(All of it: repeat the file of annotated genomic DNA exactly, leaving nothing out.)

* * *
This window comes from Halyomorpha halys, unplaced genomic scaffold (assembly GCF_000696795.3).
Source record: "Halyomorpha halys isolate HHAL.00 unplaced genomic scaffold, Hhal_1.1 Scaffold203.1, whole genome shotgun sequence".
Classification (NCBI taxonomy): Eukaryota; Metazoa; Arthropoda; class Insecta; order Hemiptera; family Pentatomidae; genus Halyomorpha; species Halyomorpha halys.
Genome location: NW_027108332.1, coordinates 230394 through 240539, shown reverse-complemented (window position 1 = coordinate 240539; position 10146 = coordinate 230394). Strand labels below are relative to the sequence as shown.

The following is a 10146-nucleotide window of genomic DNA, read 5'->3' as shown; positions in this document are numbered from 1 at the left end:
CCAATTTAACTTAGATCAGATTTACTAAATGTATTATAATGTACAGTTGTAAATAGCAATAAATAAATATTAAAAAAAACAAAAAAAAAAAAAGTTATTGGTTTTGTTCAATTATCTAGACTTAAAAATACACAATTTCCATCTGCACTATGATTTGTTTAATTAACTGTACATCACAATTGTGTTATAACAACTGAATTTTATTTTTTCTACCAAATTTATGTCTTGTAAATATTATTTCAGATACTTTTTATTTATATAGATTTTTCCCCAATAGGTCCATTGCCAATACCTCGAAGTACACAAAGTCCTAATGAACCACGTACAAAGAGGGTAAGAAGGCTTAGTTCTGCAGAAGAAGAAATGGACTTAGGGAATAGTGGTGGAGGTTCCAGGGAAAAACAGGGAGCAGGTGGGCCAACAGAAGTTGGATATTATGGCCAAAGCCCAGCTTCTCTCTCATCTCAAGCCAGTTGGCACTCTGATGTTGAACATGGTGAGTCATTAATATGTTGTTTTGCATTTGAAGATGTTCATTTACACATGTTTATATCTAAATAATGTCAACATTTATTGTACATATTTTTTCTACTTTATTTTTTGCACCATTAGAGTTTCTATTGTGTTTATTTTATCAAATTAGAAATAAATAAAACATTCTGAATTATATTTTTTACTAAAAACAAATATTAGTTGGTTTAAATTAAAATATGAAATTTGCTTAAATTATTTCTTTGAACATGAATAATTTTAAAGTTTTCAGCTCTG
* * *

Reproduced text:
This window comes from Halyomorpha halys, unplaced genomic scaffold (assembly GCF_000696795.3).
Source record: "Halyomorpha halys isolate HHAL.00 unplaced genomic scaffold, Hhal_1.1 Scaffold203.1, whole genome shotgun sequence".
Classification (NCBI taxonomy): Eukaryota; Metazoa; Arthropoda; class Insecta; order Hemiptera; family Pentatomidae; genus Halyomorpha; species Halyomorpha halys.
Genome location: NW_027108332.1, coordinates 230394 through 240539, shown reverse-complemented (window position 1 = coordinate 240539; position 10146 = coordinate 230394). Strand labels below are relative to the sequence as shown.

The following is a 10146-nucleotide window of genomic DNA, read 5'->3' as shown; positions in this document are numbered from 1 at the left end:
CCAATTTAACTTAGATCAGATTTACTAAATGTATTATAATGTACAGTTGTAAATAGCAATAAATAAATATTAAAAAAAACAAAAAAAAAAAAAGTTATTGGTTTTGTTCAATTATCTAGACTTAAAAATACACAATTTCCATCTGCACTATGATTTGTTTAATTAACTGTACATCACAATTGTGTTATAACAACTGAATTTTATTTTTTCTACCAAATTTATGTCTTGTAAATATTATTTCAGATACTTTTTATTTATATAGATTTTTCCCCAATAGGTCCATTGCCAATACCTCGAAGTACACAAAGTCCTAATGAACCACGTACAAAGAGGGTAAGAAGGCTTAGTTCTGCAGAAGAAGAAATGGACTTAGGGAATAGTGGTGGAGGTTCCAGGGAAAAACAGGGAGCAGGTGGGCCAACAGAAGTTGGATATTATGGCCAAAGCCCAGCTTCTCTCTCATCTCAAGCCAGTTGGCACTCTGATGTTGAACATGGTGAGTCATTAATATGTTGTTTTGCATTTGAAGATGTTCATTTACACATGTTTATATCTAAATAATGTCAACATTTATTGTACATATTTTTTCTACTTTATTTTTTGCACCATTAGAGTTTCTATTGTGTTTATTTTATCAAATTAGAAATAAATAAAACATTCTGAATTATATTTTTTACTAAAAACAAATATTAGTTGGTTTAAATTAAAATATGAAATTTGCTTAAATTATTTCTTTGAACATGAATAATTTTAAAGTTTTCAGCTCTG